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  • 12.18.09

Growth? Part 1

“What you measure affects what you do,” according to Nobel-prize winning economist Joseph Stiglitz in a recent New York Times cover story.  Every CEO I know agrees. 

“What you measure affects what you do,” according to
Nobel-prize winning economist Joseph Stiglitz
in a recent New
York Times
cover story.  Every
CEO I know agrees. 

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So, in the middle of an oxymoronic ‘jobless recovery’ why do
we continue to confuse economic growth with economic health? 

If GDP is projected to grow by 3% in 2009, but unemployment
is up, our stacks of unpaid bills continue to rise, and we feel less secure
about our retirement or ability to pay for kids’ college, then should we feel
‘the economy is back on track’?

This is the common sense message of the latest, and to my
knowledge most mainstream, report urging policymakers to adopt new measures of
national economic health and update or drop outdated metrics like GDP, which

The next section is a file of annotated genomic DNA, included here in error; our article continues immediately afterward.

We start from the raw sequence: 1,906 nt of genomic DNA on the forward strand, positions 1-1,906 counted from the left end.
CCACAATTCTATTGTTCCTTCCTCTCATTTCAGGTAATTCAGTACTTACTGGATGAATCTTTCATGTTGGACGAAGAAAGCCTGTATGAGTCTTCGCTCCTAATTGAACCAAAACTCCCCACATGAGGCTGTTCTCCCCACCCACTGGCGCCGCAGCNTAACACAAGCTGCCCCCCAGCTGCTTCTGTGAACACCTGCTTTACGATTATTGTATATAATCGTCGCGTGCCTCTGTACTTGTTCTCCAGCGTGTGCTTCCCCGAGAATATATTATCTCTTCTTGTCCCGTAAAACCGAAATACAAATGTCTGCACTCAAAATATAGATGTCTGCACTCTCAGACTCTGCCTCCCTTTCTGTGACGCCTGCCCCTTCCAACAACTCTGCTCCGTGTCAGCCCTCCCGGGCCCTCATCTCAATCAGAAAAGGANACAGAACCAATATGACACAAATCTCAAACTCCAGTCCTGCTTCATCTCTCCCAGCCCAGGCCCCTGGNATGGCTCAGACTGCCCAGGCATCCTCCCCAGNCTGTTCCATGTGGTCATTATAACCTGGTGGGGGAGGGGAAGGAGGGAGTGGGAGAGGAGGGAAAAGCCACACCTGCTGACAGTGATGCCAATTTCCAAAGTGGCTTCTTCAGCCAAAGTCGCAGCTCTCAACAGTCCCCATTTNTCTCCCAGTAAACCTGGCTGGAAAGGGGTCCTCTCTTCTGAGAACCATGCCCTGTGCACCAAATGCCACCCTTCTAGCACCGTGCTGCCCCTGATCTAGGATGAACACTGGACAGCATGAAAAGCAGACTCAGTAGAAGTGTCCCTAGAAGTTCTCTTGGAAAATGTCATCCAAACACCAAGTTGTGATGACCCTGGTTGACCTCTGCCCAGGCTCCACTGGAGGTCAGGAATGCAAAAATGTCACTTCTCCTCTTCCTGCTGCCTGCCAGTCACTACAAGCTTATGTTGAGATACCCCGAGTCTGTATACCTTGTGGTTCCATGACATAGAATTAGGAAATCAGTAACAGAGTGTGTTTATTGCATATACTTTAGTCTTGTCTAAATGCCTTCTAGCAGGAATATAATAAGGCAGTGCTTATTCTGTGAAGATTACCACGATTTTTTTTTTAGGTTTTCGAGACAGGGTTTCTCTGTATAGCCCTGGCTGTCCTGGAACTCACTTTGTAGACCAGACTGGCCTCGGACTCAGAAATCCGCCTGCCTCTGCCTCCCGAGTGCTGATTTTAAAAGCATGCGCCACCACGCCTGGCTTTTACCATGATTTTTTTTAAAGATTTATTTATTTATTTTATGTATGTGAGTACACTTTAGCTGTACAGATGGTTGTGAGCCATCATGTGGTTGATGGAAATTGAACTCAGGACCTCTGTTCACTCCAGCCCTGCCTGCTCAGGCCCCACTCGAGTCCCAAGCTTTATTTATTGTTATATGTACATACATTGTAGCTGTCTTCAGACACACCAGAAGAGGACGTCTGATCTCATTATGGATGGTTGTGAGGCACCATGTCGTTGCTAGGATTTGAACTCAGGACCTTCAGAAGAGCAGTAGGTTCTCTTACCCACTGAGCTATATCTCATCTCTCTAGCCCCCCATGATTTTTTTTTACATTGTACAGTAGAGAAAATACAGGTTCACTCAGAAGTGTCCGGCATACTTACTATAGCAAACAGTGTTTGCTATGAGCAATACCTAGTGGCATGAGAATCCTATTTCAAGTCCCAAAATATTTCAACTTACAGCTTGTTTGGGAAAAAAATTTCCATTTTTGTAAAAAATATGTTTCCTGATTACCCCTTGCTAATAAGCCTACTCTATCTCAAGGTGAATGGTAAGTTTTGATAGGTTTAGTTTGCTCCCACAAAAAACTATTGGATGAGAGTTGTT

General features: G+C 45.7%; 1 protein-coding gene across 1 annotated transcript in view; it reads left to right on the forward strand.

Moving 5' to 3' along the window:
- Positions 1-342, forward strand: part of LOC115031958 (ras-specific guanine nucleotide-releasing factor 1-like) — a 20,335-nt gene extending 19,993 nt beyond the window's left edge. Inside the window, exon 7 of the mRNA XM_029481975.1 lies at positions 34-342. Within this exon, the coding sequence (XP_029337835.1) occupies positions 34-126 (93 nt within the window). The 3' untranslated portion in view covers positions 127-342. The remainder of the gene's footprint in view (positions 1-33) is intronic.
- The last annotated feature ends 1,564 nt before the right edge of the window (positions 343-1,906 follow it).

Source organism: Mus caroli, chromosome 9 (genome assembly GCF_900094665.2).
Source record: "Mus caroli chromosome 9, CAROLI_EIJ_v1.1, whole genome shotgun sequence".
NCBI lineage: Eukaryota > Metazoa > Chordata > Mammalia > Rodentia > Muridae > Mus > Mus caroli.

count illness, pollution, and natural disasters in the ‘good column.’  The UK-based, New Economics Foundation has for
years offered alternate measures of National
Accounts of Well-Being
.  Sorry to
spoil the surprise, but like in global rankings on education, the US doesn’t
stack up so well. 

The report confirms our own experience that a period of high
economic growth has not resulted in greater prosperity or security for all of
us.  And, importantly, that the way by
which growth is achieved (i.e. depleting sources of cheap oil) will impact our
children’s ability to enjoy even our current quality of life. 

In the next chapter of this story, we’ll see that what’s
true for countries, is true for companies. 

 

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